28-year-old survives 5 heart attacks the same day

Sumit Sharma, 28, was brought to the emergency of a private hospital on August 7 after suffering a heart attack. Before his surgery could be performed, he went through a spate of four cardiac arrests. An angioplasty saved his life and he was discharged on August 12.


Cases of young people getting heart attacks are increasing in the Capital. Sedentary lifestyle, coupled with high stress levels and bad food habits, is the root cause of rising burden of cardio-vascular diseases among the young.


Sandeep Singh, 24, is still in the coronary care unit of Moolchand Medcity. He was taken to the hospital at 4 am on Wednesday morning after a heart attack. By 5:30 am his angioplasty was conducted.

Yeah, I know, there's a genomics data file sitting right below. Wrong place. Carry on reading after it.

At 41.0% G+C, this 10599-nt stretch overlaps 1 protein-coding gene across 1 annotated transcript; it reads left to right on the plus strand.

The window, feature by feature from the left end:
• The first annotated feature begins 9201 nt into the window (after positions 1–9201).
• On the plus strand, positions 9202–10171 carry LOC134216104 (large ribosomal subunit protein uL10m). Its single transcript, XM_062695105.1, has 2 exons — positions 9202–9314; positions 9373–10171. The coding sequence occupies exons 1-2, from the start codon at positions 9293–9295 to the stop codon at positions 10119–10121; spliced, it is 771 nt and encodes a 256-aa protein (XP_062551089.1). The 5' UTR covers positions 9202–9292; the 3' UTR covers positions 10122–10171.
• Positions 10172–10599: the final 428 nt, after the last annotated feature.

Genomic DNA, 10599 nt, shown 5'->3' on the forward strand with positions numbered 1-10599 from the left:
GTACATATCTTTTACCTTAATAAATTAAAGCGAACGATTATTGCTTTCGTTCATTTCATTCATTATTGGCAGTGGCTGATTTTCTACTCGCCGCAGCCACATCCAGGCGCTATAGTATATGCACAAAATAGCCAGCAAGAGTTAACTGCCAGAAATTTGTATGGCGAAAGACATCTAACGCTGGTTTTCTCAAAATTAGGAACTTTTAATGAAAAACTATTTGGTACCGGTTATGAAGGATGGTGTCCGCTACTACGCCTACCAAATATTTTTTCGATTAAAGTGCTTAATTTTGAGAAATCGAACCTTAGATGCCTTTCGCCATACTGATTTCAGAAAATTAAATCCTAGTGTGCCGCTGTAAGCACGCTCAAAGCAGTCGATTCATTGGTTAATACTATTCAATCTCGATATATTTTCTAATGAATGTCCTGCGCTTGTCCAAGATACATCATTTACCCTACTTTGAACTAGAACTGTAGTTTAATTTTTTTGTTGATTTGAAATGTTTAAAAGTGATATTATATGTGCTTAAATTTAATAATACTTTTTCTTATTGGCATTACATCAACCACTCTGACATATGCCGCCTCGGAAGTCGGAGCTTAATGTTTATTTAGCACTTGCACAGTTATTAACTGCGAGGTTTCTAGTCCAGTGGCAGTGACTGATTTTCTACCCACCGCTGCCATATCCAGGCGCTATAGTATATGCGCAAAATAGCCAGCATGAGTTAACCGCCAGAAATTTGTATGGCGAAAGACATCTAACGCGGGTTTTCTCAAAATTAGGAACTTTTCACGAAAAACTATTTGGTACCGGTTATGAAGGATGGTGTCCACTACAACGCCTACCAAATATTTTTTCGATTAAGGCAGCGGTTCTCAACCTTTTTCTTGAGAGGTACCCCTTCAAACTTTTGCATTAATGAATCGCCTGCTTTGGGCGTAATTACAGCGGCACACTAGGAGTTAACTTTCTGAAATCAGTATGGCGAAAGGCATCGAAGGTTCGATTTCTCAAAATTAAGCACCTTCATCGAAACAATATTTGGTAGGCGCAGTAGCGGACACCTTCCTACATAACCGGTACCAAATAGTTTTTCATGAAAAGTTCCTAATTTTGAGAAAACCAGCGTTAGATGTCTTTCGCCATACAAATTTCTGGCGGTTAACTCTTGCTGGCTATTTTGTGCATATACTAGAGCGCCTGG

Sumit, whose wife is pregnant with their first child, works in a BPO company.
“The stress level is high. These professionals spend so much time in office that there is no time to exercise. On top of that, Sumit is a heavy smoker,” said Dr Deepak Natrajan, director, interventional cardiology, Moolchand Medcity.
Sandeep doesn’t do workouts and is addicted to ghee and parathas, said Dr Natrajan.


“Getting a heart attack at age 24 and five cardiac arrests at age 28 is alarming,” Dr Natrajan said.


Referring to a 2011 study published in the Journal of the American College of Cardiology about lifestyle diseases, he said that people in the young age group are at a high risk of developing serious disorders.


The study, tracked 1,100 people in Delhi for seven years starting with mean age 29 to 36. It concluded that 82 of 588 men and 60 of 386 women are obese.
Hypertension was as high as in 168 of 574 men and 52 of 419 women. Similarly, diabetes was prevalent among 43 of 595 men, while 15 of 412 women reported of the same.

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